Perform System Testing and Updates
Finally, IT support analysts conduct system tests and deploy updates to software, servers, and hardware. They also ensure that troubleshooting activities and updates do not cause unforeseen problems elsewhere within the system. They may also guide users through update and installation processes for software and peripherals.
IT Support Analyst Skills and Qualifications
IT support analysts provide direct user support, using their technical abilities to resolve hardware and software issues. Most individuals in this role have at least an associate’s degree and the following skills:
- Technical skills - because they directly work with users to resolve software and hardware issues, IT support analysts need strong technical and computer skills
- Team collaboration - in this position, IT support analysts work within teams of IT professionals to resolve user issues, so they should be able to collaborate with team members and managers
- Problem-solving skills - this role requires excellent problem-solving skills, since IT support analysts develop and deploy technical and creative solutions to user issues
- Time management - IT support analysts frequently handle multiple cases at once, so they must effectively manage their time and set priorities
- Communication skills - effective written and verbal communication is vital in this role, whether IT support specialists are assembling data about problems, maintaining detailed notes and reports, or explaining steps users can take to resolve software and hardware issues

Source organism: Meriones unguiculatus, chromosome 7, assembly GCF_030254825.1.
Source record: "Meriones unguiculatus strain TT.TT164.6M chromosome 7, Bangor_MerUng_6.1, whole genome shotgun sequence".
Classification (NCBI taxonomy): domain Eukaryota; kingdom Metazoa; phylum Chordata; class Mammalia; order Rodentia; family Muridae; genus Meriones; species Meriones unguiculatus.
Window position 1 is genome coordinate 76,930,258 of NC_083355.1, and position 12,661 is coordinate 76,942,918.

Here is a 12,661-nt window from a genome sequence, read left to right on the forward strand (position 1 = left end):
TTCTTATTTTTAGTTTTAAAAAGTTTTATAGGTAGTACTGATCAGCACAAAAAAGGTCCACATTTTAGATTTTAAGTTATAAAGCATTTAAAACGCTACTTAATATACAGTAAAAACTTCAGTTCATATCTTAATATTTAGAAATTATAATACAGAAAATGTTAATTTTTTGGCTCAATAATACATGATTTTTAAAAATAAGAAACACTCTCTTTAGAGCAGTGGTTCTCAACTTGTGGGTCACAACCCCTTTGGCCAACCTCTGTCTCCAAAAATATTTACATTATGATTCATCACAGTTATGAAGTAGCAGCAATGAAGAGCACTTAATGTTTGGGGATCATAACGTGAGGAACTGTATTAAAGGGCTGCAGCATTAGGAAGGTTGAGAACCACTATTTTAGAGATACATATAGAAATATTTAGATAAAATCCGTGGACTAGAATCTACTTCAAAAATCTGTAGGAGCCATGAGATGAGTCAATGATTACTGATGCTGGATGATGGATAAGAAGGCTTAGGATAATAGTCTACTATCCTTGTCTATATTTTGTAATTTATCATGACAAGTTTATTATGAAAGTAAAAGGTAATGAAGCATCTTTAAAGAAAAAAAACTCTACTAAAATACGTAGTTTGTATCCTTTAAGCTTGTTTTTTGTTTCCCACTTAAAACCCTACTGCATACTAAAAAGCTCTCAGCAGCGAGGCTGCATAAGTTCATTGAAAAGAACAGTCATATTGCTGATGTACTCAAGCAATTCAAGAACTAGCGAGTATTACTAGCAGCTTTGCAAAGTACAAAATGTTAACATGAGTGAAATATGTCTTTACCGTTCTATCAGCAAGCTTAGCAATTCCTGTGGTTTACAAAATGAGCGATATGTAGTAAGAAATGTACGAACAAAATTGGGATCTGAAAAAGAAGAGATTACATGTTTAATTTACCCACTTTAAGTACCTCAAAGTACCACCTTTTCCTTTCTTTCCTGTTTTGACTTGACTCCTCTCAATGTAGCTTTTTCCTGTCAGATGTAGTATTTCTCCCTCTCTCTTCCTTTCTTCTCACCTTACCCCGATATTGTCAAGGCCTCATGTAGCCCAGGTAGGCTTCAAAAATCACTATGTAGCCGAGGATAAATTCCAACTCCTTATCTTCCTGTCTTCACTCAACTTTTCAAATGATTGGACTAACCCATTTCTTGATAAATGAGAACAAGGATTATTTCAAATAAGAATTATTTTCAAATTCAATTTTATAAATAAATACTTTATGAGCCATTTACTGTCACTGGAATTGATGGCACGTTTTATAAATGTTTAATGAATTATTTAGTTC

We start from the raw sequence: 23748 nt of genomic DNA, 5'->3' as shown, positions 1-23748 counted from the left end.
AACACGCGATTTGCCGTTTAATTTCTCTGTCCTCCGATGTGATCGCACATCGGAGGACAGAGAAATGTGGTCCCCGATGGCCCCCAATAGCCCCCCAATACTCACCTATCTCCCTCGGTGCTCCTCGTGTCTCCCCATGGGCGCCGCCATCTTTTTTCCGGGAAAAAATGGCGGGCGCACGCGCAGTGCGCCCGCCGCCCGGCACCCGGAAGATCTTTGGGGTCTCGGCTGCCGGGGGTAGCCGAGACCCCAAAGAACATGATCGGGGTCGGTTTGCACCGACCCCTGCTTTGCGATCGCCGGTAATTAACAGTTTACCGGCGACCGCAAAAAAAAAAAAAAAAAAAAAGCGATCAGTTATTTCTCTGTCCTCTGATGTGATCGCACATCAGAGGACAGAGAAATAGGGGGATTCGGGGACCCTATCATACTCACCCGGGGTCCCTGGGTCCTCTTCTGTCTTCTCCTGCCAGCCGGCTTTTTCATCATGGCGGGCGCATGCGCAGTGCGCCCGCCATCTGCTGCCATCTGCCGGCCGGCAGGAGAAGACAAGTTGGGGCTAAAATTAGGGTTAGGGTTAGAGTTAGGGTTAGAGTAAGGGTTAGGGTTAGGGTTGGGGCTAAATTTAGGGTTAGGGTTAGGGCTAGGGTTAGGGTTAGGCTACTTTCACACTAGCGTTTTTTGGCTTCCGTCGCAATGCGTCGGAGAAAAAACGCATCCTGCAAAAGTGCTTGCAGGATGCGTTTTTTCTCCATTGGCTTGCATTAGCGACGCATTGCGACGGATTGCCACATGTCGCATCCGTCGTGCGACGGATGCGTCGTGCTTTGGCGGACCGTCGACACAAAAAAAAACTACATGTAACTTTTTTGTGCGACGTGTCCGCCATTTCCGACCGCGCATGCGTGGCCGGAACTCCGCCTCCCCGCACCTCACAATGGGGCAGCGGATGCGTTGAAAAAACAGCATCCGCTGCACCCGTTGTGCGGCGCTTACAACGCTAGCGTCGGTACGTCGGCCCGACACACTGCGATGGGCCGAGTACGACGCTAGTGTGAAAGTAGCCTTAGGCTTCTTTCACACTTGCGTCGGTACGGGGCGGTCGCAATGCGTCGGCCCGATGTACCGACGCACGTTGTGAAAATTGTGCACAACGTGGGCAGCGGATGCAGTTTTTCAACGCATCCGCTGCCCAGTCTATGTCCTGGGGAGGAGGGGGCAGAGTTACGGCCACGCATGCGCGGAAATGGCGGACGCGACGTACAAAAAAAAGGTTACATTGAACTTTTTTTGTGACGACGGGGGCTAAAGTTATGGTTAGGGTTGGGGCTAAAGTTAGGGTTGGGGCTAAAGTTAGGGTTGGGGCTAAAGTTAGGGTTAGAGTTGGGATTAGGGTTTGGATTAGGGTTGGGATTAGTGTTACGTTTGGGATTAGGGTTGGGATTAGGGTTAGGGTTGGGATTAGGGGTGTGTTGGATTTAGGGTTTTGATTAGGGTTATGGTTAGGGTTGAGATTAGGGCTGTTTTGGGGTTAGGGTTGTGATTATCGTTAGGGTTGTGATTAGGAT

IT Support Analyst Education and Training
Generally, IT support analysts need at least an associate’s degree in a related field, but a bachelor’s degree in computer science or information systems can open up more job opportunities. They should also be comfortable with computer programs and hardware, and applicants who have completed computer classes may be able to secure a IT support analyst position without a degree. IT support analysts can also seek out certification from several different organizations.
IT Support Analyst Salary and Outlook
The Bureau of Labor Statistics (BLS) estimates that computer support specialists (which includes IT support analysts) earn a median annual salary of $52,810. Network support specialists earn a median annual salary of $62,340, and user support specialists earn a median wage of $50,210.
The BLS expects employment in this field to grow 11 percent by 2026, which is a slightly faster pace than average.
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If you’re interested in learning more about a career as an IT support analyst, we found several resources on the web for further reading and information:
IT support analysts can join this professional organization to connect with others in the field, access continuing education materials, and keep up with industry developments
this comprehensive guide provides an overview of IT support topics related to troubleshooting both hardware and software
this is one of the many certification programs available for IT support analysts, covering IT topics and best practices
Fred Beisse helps readers hone their user support skills and learn from realworld examples of user issues and solutions